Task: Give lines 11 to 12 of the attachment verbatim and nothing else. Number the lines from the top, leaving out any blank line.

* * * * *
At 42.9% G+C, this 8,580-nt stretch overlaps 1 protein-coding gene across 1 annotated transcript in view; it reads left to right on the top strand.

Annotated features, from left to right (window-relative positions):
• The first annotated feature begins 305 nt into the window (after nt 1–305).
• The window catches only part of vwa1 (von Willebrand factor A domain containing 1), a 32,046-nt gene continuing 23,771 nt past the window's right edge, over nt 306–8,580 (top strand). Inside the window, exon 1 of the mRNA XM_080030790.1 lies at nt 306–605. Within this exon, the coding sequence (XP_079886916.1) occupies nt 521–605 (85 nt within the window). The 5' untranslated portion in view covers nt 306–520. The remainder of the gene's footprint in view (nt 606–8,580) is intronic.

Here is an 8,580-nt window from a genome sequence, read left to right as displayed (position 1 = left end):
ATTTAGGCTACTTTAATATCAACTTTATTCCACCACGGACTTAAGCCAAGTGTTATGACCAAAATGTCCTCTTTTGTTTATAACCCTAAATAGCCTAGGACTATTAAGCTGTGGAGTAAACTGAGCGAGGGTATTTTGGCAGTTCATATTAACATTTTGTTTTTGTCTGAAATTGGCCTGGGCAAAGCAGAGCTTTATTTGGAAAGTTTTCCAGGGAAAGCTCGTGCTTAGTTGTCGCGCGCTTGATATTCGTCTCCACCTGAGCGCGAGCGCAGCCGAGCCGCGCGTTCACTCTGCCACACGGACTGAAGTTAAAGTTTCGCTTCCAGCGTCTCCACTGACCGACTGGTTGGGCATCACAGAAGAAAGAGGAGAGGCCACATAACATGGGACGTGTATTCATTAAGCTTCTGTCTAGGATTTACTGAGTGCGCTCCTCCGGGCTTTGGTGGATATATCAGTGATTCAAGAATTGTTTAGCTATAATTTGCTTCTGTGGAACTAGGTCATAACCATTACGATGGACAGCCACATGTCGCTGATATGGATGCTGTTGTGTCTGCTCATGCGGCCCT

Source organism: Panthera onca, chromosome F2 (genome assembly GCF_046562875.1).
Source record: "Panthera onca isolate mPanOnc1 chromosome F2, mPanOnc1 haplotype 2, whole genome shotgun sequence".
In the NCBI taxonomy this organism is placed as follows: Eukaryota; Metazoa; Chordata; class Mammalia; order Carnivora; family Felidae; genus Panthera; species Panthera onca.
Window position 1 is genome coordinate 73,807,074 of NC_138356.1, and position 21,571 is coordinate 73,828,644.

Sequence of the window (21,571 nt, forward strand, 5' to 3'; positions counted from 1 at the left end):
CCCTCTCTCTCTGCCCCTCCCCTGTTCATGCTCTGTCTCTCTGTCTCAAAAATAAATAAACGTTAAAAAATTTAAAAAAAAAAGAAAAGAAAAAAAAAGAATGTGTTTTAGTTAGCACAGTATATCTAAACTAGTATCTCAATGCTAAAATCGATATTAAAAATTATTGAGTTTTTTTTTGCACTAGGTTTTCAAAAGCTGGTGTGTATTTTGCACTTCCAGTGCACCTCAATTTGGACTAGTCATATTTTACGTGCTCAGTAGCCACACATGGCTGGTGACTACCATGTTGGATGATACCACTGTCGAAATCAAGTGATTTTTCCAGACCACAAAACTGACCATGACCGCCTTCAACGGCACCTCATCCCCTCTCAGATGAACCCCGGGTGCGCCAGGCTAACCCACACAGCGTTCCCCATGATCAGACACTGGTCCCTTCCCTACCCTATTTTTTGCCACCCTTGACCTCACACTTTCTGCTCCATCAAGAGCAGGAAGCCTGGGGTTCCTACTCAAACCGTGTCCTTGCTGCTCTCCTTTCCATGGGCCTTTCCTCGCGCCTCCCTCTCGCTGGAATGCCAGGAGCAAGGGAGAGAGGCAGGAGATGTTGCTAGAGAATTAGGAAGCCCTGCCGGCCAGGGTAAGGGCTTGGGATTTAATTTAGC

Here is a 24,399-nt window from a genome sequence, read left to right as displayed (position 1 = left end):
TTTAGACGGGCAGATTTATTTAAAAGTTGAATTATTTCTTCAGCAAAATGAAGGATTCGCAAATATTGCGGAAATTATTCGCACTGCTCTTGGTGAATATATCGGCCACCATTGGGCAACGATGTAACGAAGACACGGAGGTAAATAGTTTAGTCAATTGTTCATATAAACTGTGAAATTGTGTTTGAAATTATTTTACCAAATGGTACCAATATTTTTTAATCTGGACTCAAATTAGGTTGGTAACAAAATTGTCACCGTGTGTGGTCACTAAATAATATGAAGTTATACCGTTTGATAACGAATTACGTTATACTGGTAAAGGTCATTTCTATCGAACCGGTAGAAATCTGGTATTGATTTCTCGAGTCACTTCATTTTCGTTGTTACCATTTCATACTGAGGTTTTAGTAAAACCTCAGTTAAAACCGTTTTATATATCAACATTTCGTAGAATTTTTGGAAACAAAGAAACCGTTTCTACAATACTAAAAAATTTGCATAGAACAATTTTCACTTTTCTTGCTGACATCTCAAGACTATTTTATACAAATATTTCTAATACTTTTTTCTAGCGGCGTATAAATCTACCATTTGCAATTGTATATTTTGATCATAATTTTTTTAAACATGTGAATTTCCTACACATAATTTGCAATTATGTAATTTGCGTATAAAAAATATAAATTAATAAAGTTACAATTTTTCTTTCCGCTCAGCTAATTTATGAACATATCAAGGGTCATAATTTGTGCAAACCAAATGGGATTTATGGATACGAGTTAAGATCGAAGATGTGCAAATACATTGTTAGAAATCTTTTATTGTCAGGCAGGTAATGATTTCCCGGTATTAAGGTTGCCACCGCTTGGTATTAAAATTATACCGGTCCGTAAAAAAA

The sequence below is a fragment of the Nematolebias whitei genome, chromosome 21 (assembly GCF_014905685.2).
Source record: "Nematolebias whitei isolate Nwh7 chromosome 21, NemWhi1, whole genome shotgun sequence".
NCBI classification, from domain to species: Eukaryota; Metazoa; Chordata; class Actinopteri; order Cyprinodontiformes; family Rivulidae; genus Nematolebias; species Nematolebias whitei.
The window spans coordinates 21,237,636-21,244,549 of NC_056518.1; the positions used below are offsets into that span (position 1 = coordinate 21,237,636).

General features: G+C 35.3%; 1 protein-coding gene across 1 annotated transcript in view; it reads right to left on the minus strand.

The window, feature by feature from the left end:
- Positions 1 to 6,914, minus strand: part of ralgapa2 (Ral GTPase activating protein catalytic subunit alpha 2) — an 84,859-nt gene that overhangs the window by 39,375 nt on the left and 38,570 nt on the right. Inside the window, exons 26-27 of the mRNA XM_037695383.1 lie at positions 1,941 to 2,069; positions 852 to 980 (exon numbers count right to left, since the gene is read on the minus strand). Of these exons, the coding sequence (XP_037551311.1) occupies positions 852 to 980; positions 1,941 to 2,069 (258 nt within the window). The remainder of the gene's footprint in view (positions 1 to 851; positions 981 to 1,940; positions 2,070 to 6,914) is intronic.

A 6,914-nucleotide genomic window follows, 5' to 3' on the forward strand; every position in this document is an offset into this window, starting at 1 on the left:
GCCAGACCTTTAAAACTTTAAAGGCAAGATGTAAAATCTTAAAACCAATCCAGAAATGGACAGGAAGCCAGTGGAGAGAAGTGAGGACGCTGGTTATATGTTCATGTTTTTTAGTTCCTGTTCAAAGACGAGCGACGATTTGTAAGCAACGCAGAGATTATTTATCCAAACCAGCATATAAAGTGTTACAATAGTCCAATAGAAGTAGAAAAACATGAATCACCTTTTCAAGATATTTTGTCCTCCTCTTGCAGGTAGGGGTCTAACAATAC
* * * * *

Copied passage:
Sequence of the window (21,571 nt, forward strand, 5' to 3'; positions counted from 1 at the left end):
CCCTCTCTCTCTGCCCCTCCCCTGTTCATGCTCTGTCTCTCTGTCTCAAAAATAAATAAACGTTAAAAAATTTAAAAAAAAAAGAAAAGAAAAAAAAAGAATGTGTTTTAGTTAGCACAGTATATCTAAACTAGTATCTCAATGCTAAAATCGATATTAAAAATTATTGAGTTTTTTTTTGCACTAGGTTTTCAAAAGCTGGTGTGTATTTTGCACTTCCAGTGCACCTCAATTTGGACTAGTCATATTTTACGTGCTCAGTAGCCACACATGGCTGGTGACTACCATGTTGGATGATACCACTGTCGAAATCAAGTGATTTTTCCAGACCACAAAACTGACCATGACCGCCTTCAACGGCACCTCATCCCCTCTCAGATGAACCCCGGGTGCGCCAGGCTAACCCACACAGCGTTCCCCATGATCAGACACTGGTCCCTTCCCTACCCTATTTTTTGCCACCCTTGACCTCACACTTTCTGCTCCATCAAGAGCAGGAAGCCTGGGGTTCCTACTCAAACCGTGTCCTTGCTGCTCTCCTTTCCATGGGCCTTTCCTCGCGCCTCCCTCTCGCTGGAATGCCAGGAGCAAGGGAGAGAGGCAGGAGATGTTGCTAGAGAATTAGGAAGCCCTGCCGGCCAGGGTAAGGGCTTGGGATTTAATTTAGC